Noel Whelan makes a very good point about cancer services in this piece, and also a general observation about media attitudes towards health-care in this country. It’s almost impossible to read a positive story in the Irish media about health services, or indeed hear the phrase “A&E” mentioned without “crisis”, “third world” or “medieval”.
Yet here’s the funny thing: Talk to people with recent experience of the public health system, and you get a much more mixed picture. You still get nightmare stories about A&E from some people, about waiting for hours, and drunks and addicts fighting, and it does seem extraordinary that we can’t get a grip on that. But the fact is, the level of care you get once inside the system is good. I’ve seen it with my own family, in a public hospital. Do we have waiting lists? Yes, we do. That’s one of the side affects of having a health system that isn’t based on whether someone can afford treatment or not. Infinite demand meeting finite resources. Do other countries have lists as long as ours? No, but then they don’t have the best paid public medical professionals in Europe. We’ve created the health-care system we want, and you don’t hear health-care campaigners demanding cuts in the single biggest part of the health budget: pay. In Ireland, illness does not, for the most part, bring the total financial catastrophe that it brings in the US.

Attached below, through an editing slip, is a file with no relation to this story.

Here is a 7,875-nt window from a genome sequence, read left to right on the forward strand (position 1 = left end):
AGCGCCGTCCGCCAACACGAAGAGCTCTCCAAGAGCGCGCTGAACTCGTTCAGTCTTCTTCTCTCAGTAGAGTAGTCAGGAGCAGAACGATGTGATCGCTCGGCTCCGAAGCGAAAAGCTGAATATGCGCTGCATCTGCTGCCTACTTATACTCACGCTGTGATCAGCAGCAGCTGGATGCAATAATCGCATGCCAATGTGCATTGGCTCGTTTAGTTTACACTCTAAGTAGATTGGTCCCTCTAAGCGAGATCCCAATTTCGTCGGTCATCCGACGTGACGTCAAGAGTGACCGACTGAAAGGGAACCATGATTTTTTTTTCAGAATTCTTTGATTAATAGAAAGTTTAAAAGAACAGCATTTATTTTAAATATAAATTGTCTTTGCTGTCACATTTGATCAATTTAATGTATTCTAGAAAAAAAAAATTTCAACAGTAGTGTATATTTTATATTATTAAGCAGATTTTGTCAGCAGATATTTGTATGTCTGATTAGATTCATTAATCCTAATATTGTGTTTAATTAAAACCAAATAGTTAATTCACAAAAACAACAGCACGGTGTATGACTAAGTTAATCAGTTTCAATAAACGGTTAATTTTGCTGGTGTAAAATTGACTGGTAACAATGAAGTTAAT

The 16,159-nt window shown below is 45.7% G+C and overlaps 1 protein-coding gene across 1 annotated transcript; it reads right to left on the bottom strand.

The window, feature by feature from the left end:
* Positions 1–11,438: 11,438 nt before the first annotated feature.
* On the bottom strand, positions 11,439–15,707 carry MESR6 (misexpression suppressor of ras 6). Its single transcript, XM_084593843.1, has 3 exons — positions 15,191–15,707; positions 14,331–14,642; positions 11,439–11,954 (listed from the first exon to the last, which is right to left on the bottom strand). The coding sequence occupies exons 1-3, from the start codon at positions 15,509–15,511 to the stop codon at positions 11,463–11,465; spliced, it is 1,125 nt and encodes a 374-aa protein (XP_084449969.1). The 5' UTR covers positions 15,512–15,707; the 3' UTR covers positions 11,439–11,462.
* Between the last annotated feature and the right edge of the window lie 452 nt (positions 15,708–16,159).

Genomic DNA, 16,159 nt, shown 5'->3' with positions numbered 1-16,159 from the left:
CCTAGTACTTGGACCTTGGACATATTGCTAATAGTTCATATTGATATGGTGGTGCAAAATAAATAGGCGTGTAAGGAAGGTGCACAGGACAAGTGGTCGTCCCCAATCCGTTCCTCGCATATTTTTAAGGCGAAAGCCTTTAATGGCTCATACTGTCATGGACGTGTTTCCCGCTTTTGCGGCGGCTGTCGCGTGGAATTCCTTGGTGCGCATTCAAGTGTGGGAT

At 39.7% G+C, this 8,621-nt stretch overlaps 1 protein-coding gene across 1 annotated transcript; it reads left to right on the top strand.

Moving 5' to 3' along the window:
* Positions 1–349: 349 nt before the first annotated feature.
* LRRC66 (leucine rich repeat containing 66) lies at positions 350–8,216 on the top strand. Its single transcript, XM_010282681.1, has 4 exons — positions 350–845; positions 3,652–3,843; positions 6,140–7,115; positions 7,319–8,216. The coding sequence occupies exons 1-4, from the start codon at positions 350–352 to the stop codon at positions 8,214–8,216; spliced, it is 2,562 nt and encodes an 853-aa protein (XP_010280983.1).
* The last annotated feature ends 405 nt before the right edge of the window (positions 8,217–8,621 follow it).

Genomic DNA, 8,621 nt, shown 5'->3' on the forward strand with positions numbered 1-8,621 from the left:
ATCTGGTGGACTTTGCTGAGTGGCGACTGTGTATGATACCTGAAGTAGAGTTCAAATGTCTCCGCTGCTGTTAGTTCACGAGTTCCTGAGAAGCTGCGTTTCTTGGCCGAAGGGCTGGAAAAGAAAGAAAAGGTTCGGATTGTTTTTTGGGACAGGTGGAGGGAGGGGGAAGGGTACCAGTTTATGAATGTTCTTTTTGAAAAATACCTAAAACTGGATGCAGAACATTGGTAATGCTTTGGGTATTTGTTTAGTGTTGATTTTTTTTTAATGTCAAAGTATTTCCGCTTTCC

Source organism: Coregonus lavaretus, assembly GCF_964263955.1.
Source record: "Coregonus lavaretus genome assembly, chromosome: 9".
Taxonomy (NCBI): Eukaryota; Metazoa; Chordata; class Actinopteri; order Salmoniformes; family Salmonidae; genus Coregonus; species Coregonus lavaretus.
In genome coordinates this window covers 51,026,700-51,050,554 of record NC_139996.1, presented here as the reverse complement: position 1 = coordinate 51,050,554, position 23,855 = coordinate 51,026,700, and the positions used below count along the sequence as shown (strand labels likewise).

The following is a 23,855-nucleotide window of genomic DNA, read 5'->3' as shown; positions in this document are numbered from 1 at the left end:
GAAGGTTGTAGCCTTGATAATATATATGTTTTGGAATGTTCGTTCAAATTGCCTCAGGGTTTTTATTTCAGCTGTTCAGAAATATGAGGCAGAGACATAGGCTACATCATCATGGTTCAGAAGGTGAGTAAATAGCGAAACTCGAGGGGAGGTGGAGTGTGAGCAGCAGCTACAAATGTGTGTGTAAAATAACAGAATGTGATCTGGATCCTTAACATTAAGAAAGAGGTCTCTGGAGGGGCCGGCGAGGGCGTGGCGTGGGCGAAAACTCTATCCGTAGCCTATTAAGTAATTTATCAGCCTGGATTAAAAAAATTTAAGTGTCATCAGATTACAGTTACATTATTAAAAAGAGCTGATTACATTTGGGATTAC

Yet people are almost ashamed to admit it. I’ve seen people shouted down for daring to suggest that Irish healthcare isn’t bad. As a nation, we love to wallow in the idea that everything is f**ked and there’s nothing we can do about it.
When the Dutch were threatened with the sea wiping them off the face of the Earth, they elected competent governments that built dykes and actually made the sea retreat. We rotate the same inbred clowns (FF/FG: The Deliverance offspring of Irish politics) and then revel in what pathetic losers we are collectively. The Israelis don’t forget the Holocaust. But they’ve tooled up to ensure it’ll never happen again. We, on the other hand, almost rub our hands with glee at the opportunity to feel hard done by once again.